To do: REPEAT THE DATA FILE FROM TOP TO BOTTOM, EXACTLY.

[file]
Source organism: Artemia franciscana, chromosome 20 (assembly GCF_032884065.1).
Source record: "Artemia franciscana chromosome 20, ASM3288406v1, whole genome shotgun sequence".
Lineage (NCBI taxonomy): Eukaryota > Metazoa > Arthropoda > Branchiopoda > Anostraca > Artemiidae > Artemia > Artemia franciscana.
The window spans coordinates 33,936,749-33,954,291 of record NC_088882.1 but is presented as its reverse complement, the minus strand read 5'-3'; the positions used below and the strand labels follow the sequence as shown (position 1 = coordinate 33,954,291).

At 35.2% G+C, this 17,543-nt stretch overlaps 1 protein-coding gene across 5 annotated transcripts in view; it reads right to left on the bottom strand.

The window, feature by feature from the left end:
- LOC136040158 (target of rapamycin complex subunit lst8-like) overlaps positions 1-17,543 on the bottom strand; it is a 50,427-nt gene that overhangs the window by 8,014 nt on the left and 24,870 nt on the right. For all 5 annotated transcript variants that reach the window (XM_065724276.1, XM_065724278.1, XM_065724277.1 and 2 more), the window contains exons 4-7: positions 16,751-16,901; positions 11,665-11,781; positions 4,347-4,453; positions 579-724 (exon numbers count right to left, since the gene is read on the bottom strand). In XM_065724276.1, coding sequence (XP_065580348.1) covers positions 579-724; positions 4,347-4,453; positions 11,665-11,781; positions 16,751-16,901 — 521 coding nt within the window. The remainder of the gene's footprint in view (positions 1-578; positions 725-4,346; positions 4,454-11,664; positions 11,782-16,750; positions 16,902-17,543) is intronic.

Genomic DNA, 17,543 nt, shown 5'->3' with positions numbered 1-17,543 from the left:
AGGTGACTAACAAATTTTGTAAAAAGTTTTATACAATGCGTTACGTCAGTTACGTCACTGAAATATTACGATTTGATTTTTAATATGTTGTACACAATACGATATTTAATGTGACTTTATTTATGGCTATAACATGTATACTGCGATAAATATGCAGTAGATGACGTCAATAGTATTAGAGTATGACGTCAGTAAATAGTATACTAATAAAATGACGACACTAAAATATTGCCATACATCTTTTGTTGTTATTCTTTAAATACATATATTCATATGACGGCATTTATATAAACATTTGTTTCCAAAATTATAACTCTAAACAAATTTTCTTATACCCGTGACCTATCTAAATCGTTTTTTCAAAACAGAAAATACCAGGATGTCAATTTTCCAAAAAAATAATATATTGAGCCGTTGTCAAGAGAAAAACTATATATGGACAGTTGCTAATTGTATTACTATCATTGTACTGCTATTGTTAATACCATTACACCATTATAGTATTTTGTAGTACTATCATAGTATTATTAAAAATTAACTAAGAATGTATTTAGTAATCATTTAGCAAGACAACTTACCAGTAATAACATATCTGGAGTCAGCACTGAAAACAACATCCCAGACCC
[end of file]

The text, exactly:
Source organism: Artemia franciscana, chromosome 20 (assembly GCF_032884065.1).
Source record: "Artemia franciscana chromosome 20, ASM3288406v1, whole genome shotgun sequence".
Lineage (NCBI taxonomy): Eukaryota > Metazoa > Arthropoda > Branchiopoda > Anostraca > Artemiidae > Artemia > Artemia franciscana.
The window spans coordinates 33,936,749-33,954,291 of record NC_088882.1 but is presented as its reverse complement, the minus strand read 5'-3'; the positions used below and the strand labels follow the sequence as shown (position 1 = coordinate 33,954,291).

At 35.2% G+C, this 17,543-nt stretch overlaps 1 protein-coding gene across 5 annotated transcripts in view; it reads right to left on the bottom strand.

The window, feature by feature from the left end:
- LOC136040158 (target of rapamycin complex subunit lst8-like) overlaps positions 1-17,543 on the bottom strand; it is a 50,427-nt gene that overhangs the window by 8,014 nt on the left and 24,870 nt on the right. For all 5 annotated transcript variants that reach the window (XM_065724276.1, XM_065724278.1, XM_065724277.1 and 2 more), the window contains exons 4-7: positions 16,751-16,901; positions 11,665-11,781; positions 4,347-4,453; positions 579-724 (exon numbers count right to left, since the gene is read on the bottom strand). In XM_065724276.1, coding sequence (XP_065580348.1) covers positions 579-724; positions 4,347-4,453; positions 11,665-11,781; positions 16,751-16,901 — 521 coding nt within the window. The remainder of the gene's footprint in view (positions 1-578; positions 725-4,346; positions 4,454-11,664; positions 11,782-16,750; positions 16,902-17,543) is intronic.

Genomic DNA, 17,543 nt, shown 5'->3' with positions numbered 1-17,543 from the left:
AGGTGACTAACAAATTTTGTAAAAAGTTTTATACAATGCGTTACGTCAGTTACGTCACTGAAATATTACGATTTGATTTTTAATATGTTGTACACAATACGATATTTAATGTGACTTTATTTATGGCTATAACATGTATACTGCGATAAATATGCAGTAGATGACGTCAATAGTATTAGAGTATGACGTCAGTAAATAGTATACTAATAAAATGACGACACTAAAATATTGCCATACATCTTTTGTTGTTATTCTTTAAATACATATATTCATATGACGGCATTTATATAAACATTTGTTTCCAAAATTATAACTCTAAACAAATTTTCTTATACCCGTGACCTATCTAAATCGTTTTTTCAAAACAGAAAATACCAGGATGTCAATTTTCCAAAAAAATAATATATTGAGCCGTTGTCAAGAGAAAAACTATATATGGACAGTTGCTAATTGTATTACTATCATTGTACTGCTATTGTTAATACCATTACACCATTATAGTATTTTGTAGTACTATCATAGTATTATTAAAAATTAACTAAGAATGTATTTAGTAATCATTTAGCAAGACAACTTACCAGTAATAACATATCTGGAGTCAGCACTGAAAACAACATCCCAGACCC